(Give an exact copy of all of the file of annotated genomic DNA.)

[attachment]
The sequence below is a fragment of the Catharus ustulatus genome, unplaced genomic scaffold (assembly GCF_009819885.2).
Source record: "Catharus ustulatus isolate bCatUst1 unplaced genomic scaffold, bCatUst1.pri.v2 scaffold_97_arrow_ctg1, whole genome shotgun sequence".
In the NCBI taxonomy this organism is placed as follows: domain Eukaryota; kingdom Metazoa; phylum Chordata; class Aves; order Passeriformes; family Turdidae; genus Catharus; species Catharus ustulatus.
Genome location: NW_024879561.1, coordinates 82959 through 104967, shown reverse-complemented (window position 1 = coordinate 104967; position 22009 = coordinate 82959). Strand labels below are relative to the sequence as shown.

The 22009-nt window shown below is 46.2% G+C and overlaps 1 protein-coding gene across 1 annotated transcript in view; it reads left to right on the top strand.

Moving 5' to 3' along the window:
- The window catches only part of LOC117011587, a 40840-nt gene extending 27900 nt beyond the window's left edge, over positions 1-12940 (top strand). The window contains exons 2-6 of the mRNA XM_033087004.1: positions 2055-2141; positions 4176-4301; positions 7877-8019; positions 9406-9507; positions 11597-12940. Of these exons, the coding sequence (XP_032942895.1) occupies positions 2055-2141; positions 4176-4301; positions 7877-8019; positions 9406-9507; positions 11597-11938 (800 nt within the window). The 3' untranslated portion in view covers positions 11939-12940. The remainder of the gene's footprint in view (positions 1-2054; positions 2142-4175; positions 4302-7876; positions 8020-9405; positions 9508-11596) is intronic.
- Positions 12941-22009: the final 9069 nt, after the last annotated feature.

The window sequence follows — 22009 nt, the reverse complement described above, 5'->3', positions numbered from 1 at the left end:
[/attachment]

The sequence below is a fragment of the Catharus ustulatus genome, unplaced genomic scaffold (assembly GCF_009819885.2).
Source record: "Catharus ustulatus isolate bCatUst1 unplaced genomic scaffold, bCatUst1.pri.v2 scaffold_97_arrow_ctg1, whole genome shotgun sequence".
In the NCBI taxonomy this organism is placed as follows: domain Eukaryota; kingdom Metazoa; phylum Chordata; class Aves; order Passeriformes; family Turdidae; genus Catharus; species Catharus ustulatus.
Genome location: NW_024879561.1, coordinates 82959 through 104967, shown reverse-complemented (window position 1 = coordinate 104967; position 22009 = coordinate 82959). Strand labels below are relative to the sequence as shown.

The 22009-nt window shown below is 46.2% G+C and overlaps 1 protein-coding gene across 1 annotated transcript in view; it reads left to right on the top strand.

Moving 5' to 3' along the window:
- The window catches only part of LOC117011587, a 40840-nt gene extending 27900 nt beyond the window's left edge, over positions 1-12940 (top strand). The window contains exons 2-6 of the mRNA XM_033087004.1: positions 2055-2141; positions 4176-4301; positions 7877-8019; positions 9406-9507; positions 11597-12940. Of these exons, the coding sequence (XP_032942895.1) occupies positions 2055-2141; positions 4176-4301; positions 7877-8019; positions 9406-9507; positions 11597-11938 (800 nt within the window). The 3' untranslated portion in view covers positions 11939-12940. The remainder of the gene's footprint in view (positions 1-2054; positions 2142-4175; positions 4302-7876; positions 8020-9405; positions 9508-11596) is intronic.
- Positions 12941-22009: the final 9069 nt, after the last annotated feature.

The window sequence follows — 22009 nt, the reverse complement described above, 5'->3', positions numbered from 1 at the left end: